Twenty years ago, President Bill Clinton signed into law a measure that established a national legal threshold for drinking and driving. The legislation forced Michigan and 30 other states to lower the threshold from a BAC (blood alcohol content) of .10 percent to .08 percent, meaning that anyone with a .08 percent BAC and above faced drunk driving charges.

Michigan has stuck with that standard since, but new research shows that it is time for lawmakers here and across the nation to consider lowering the threshold again. According to a study recently published in the American Journal of Preventive Medicine, 15 percent of alcohol-related fatal motor vehicle crashes involved drivers below the legal limit of .08 percent BAC.

More than half of the deaths in those crashes were people other than the drinking driver. The study also showed that the wrecks were more likely to involve youth fatalities than the crashes involving drivers above the legal limit.

“Our study challenges the popular misconception that alcohol-involved crashes primarily affect drinking drivers, or that BACs below the legal limit don’t matter,” a researcher said.

An article on ScienceDaily stated cognitive impairment begins as low as a BAC of .03 percent.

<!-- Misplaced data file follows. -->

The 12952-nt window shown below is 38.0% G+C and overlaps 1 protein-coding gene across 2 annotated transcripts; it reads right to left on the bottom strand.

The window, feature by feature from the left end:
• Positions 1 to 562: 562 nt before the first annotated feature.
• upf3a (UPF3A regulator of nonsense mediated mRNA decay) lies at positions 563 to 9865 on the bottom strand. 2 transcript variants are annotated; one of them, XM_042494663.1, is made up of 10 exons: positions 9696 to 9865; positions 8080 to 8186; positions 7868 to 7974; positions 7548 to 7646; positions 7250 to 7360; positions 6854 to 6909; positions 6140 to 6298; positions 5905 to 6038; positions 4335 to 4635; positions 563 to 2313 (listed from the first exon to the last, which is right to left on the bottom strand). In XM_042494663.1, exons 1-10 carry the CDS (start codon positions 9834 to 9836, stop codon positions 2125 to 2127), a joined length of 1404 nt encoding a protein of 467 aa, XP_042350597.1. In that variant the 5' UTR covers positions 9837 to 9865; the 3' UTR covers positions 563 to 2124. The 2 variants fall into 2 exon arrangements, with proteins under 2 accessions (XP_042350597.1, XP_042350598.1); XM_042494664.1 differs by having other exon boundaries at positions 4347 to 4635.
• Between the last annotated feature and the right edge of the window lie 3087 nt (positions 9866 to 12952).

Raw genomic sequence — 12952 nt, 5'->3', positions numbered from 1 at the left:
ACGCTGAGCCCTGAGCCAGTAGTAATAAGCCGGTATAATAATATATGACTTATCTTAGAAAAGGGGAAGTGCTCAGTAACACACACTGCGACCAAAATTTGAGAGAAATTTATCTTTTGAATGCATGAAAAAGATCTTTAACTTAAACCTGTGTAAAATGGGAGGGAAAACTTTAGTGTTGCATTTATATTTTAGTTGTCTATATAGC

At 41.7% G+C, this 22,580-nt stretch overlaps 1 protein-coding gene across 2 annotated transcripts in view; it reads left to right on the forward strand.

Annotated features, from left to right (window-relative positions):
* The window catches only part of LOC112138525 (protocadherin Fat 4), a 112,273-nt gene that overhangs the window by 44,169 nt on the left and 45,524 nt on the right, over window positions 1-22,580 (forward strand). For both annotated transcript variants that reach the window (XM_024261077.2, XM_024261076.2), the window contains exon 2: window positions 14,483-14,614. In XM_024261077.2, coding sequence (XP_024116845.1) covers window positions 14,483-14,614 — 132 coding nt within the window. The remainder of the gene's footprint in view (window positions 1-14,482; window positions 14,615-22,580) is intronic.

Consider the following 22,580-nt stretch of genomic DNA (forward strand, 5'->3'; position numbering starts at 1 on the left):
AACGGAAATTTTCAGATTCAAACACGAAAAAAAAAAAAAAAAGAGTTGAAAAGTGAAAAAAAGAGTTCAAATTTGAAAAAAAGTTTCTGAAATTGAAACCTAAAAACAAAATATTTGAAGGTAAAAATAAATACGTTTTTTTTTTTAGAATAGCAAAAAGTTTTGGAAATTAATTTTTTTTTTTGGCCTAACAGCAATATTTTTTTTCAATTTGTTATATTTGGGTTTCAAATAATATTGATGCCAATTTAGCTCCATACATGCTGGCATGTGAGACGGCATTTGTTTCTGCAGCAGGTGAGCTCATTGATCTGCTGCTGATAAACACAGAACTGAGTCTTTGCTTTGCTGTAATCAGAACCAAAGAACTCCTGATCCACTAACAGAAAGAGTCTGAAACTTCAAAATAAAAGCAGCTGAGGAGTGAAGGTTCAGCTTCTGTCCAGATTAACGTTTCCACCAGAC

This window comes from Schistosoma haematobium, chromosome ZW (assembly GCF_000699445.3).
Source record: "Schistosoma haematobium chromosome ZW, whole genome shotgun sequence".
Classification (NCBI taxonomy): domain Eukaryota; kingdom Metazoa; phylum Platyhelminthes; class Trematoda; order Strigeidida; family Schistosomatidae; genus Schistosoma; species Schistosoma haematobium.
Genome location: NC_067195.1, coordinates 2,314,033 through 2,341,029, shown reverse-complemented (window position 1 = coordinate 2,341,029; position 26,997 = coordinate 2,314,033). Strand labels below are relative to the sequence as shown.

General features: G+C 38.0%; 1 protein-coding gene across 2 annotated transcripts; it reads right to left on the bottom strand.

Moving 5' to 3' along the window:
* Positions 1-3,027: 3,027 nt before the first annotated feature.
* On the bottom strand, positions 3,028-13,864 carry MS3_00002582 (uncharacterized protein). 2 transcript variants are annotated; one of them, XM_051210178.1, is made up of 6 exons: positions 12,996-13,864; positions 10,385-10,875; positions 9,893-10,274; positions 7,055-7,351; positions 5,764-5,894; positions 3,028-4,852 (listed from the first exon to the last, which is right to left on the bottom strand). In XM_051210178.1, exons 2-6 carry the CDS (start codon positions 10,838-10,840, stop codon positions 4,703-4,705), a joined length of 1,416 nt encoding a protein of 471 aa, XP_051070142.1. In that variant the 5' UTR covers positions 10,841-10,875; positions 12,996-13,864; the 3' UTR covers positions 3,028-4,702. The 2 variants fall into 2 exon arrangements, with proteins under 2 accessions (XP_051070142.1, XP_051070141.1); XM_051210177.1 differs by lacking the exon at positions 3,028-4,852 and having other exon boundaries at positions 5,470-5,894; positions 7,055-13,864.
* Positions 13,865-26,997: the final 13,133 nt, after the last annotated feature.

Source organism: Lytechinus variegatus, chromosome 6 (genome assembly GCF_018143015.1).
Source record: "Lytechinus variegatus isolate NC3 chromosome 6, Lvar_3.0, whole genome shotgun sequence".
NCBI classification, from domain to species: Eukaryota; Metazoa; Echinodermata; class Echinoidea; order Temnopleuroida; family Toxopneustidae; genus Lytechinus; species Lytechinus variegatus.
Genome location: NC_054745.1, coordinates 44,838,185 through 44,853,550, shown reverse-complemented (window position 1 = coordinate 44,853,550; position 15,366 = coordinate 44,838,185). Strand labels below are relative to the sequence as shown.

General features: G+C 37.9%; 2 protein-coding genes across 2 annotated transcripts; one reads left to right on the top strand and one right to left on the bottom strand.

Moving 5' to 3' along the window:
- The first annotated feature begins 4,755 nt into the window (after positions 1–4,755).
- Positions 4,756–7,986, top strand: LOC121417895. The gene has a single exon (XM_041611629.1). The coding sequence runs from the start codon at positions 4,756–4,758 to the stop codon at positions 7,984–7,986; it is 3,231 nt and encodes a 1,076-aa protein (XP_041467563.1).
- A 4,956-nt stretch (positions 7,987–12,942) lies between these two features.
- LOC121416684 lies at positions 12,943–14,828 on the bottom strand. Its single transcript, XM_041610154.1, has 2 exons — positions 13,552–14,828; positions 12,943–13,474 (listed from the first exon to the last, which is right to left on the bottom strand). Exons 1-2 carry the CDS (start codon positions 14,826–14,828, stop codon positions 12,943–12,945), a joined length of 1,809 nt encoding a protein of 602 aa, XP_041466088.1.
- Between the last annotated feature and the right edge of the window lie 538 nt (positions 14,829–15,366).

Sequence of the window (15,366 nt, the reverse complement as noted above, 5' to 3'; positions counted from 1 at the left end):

The National Academies of Sciences, Engineering, and Medicine and the National Transportation Safety Board recommend lowering the legal blood alcohol content limit from.08 percent to.05 percent – a step Utah took two years ago.

In Europe, the legal limit is .05 percent, except in the UK, where it remains at .08 percent. According to research there, motor vehicle accidents caused by drunk drivers have declined.

As most of our readers understand, alcohol consumption seriously erodes a person’s ability to drive, including the following:

  • Slows reaction times: drinking increases the time it takes drivers to respond to events (a car pulls in front of them or unexpectedly brakes sharply, etc.), meaning that the likelihood of a crash increases as well.
  • Diminishes coordination: telltale signs of reduced motor skills (eye, hand, foot coordination) including swaying and an inability stand straight.
  • Decreased vision: alcohol can blur vision and it makes it more difficult to accurately judge distances between your vehicle and others, and it also reduces peripheral vision (what you see to the side).

Alcohol also erodes your ability to concentrate and your sense of judgement (assessment of risk and potential problems).

If a Detroit metro area driver has harmed you or a loved one, it is important to contact an experienced personal injury attorney for help protecting your rights and pursuing compensation.